In Plato's Cave

In Plato's Cave

by Alvin Kernan, Alvin B. Kernan
     
 

In this candid and delightful memoir, Alvin Kernan recalls his life as a student, professor, provost, and dean during turbulent decades of change in the hallowed halls of Columbia, Williams, Oxford, Yale, and Princeton. His vividly remembered account is a unique personal story and more--it is also a history of what has been won, and lost, in the culture wars of the… See more details below

Overview

In this candid and delightful memoir, Alvin Kernan recalls his life as a student, professor, provost, and dean during turbulent decades of change in the hallowed halls of Columbia, Williams, Oxford, Yale, and Princeton. His vividly remembered account is a unique personal story and more--it is also a history of what has been won, and lost, in the culture wars of the second half of the twentieth century.

Editorial Reviews

James D. Bloom
Though Kernan concedes that his heart remains devoted to the passing "order in which I was trained," he refuses to call its obsolescence a catastrophe. —The New York Times Book Review
Publishers Weekly - Publisher's Weekly
In the process of giving readers an ebullient, sometimes mordant account of his distinguished four-decade career in academia, Kernan (The Death of Literature) also cracks wise--in both senses of the word--on the culture wars and their effects on U.S. higher education. Reflecting on a long career (literary critic, provost, dean and professor of English at Yale and Princeton), Kernan illuminates the contrast between the old style of meritocratic, elitist education and the much more democratized contemporary American college or university--accessible to everyone, consumer oriented, relativistic in its conception of knowledge and overtly politicized. In Kernan's opinion, curriculum changes made to satisfy minorities, women and other "special-interest pressure groups" on campus have contributed to lax educational requirements, polarized student bodies, more bureaucratic administrations and built-in grade inflation. He doesn't think much of computers, either, lamenting that, because of them, information has become prized over knowledge. His lively and witty close-ups of such figures as Harold Bloom, Lillian Hellman, William Buckley and Paul de Man are sprinkled with tart opinions on deconstruction ("a dogmatic theory, impervious to argument" that nevertheless hits on some truth about "the slipperiness of language"), academic specialization and rampant careerism. And yet Kernan is not wholly reactionary and in fact shows that he has achieved an impressive perspective on the changes in the culture and practice of higher education: "Though my heart is with the old academic order in which I was trained, my argument is not that this radical change is, as many of my contemporaries believe, an educational catastrophe.... But things will not be the same, ever again, as they once were, and this entails loss as well as gain." (Mar.)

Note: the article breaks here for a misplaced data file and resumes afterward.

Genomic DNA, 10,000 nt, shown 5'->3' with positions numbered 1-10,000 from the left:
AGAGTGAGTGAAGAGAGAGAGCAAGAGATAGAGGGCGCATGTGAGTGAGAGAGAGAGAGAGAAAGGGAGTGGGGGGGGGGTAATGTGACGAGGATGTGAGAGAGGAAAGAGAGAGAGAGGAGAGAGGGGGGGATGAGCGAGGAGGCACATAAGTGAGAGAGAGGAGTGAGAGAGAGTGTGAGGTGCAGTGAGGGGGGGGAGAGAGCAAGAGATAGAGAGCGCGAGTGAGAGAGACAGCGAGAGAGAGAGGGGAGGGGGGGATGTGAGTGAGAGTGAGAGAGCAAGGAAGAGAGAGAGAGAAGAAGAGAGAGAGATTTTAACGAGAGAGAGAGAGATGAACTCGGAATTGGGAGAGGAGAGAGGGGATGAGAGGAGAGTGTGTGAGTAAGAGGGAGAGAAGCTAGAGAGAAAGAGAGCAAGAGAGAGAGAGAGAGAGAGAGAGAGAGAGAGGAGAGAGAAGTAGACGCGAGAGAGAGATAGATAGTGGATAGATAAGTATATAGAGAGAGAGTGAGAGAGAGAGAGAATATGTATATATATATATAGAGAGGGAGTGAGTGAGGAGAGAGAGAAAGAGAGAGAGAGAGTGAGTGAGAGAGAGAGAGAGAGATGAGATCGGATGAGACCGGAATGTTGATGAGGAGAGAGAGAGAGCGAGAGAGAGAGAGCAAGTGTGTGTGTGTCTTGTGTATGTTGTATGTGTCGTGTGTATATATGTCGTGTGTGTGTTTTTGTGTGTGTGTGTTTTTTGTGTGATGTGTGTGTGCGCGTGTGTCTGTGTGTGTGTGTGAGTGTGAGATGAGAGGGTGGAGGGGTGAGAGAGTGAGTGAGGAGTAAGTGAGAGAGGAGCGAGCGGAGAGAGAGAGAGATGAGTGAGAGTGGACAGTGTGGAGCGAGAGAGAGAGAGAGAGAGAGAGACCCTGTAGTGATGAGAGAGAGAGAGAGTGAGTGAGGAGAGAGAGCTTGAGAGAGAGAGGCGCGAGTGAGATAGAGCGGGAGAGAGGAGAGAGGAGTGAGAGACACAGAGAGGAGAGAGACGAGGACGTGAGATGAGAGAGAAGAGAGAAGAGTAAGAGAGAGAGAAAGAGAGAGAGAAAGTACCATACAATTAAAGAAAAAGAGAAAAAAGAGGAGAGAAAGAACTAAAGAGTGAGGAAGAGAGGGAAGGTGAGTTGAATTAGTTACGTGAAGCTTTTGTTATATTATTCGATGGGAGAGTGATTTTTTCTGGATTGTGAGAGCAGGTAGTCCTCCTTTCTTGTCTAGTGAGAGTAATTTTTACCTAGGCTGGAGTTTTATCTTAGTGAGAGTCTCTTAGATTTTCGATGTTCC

Library Journal
Eminent literary critic Kernan (humanities, Andrew W. Mellon Foundation) has spent a lifetime in colleges and universities. In this memoir, he relates his experiences and tells what he's learned--and what he's learned about learning. He begins with his own education at Williams College in Massachusetts, continuing on through his years at Oxford and Yale. He then turns to his years on the faculties at Yale and Princeton. From the relatively calm 1950s and early 1960s through the turbulent late 1960s and early 1970s and on to today's technology explosion, Kernan describes how the academic world has fared during the social and scientific changes of the past 50 years. Women's rights, affirmative action, the questioning of authority, and the search for empowerment have all brought changes, leading to the creation of what Kernan labels the democratic university. His memoir is well written and entertaining, and although not essential for all libraries, it should be considered for purchase by most.--Terry A. Christner, Hutchinson P.L., KS